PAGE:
Date of Award

Spring 6-7-2017

Document Type

Dissertation

Degree Name

Doctor of Philosophy in Clinical Psychology (PhD)

Department

Clinical Psychology

First Advisor/Committee Member

Thane M. Erickson, PhD

Second Advisor/Committee Member

Lynette H. Bikos, PhD

Third Advisor/Committee Member

John Thoburn, PhD

Abstract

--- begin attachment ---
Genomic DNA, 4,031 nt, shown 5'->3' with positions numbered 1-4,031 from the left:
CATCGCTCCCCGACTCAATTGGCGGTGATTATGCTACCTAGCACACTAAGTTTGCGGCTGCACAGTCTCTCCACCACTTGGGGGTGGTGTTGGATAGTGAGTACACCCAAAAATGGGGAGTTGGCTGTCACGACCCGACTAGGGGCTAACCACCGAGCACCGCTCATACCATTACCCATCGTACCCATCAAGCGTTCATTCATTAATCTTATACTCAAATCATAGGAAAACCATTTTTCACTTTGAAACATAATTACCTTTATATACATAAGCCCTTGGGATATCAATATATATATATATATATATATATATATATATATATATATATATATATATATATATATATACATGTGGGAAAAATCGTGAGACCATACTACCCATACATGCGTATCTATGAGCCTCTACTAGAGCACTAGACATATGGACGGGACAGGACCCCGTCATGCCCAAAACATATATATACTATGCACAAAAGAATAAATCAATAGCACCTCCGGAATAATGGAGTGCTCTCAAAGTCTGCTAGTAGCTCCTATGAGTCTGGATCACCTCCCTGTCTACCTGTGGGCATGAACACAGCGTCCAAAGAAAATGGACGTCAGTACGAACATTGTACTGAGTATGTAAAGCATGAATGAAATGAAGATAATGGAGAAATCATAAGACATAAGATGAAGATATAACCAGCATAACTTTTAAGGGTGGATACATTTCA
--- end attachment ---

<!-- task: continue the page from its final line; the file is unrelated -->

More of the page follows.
Cognitive models of PTSD implicate attention to threat, negative social cognition, and behavioral avoidance in perpetuating symptoms. In contrast, moral elevation and gratitude are positive socio-moral emotions theorized to facilitate attention to positive features of one’s social context and prosocial approach behavior. No research has examined the relevance of positive moral emotions in the well-being of sex-trafficked women, who may be prone to PTSD symptoms and low positive socio-moral emotions. I tested trait gratitude, elevation, and moral purity as predictors of well-being and moderators of PTSD symptoms on well-being. Participants included sex-trafficked (n = 16) and college (n = 50) women. PTSD diagnosis and symptom severity were determined using the ADIS-5 and PCL-5. Congruent with previous studies, higher PTSD symptoms predicted lower well-being in both samples. As predicted, the trafficked sample had higher prevalence of PTSD, higher PTSD symptom scores, higher negative emotion, and lower well-being than the college sample, and marginally lower trait gratitude. Unexpectedly, the trafficked sample demonstrated significantly higher moral purity than the college sample. Gratitude predicted well-being in the overall (b = 2.57, SE = .48, p < .00) and control (b = 3.04, SE = .35, p < .00) samples but not in the sex-trafficked sample (b = 1.56, SE = 1.37, p = .28), while moral elevation predicted well-being in all samples. Moral elevation buffered effects of PTSD in overall (b = .05, SE = .03, p = .05) and sex-trafficked (b = .09, SE = .05, p = .09) samples, while moral purity buffered effects of PTSD in the college sample (b = .73, SE = .33, p = .03). Additionally, I interviewed the sex-trafficked women about what they are thankful for, what inspires them, and what makes them feel morally clean or unclean, which provided a more nuanced, qualitative level of understanding these women’s experiences. This research provides a preliminary investigation of not only the trauma-related symptoms of sex-trafficked women, but also their positive moral emotions which may serve a protective role and may ultimately contribute to their resilience.

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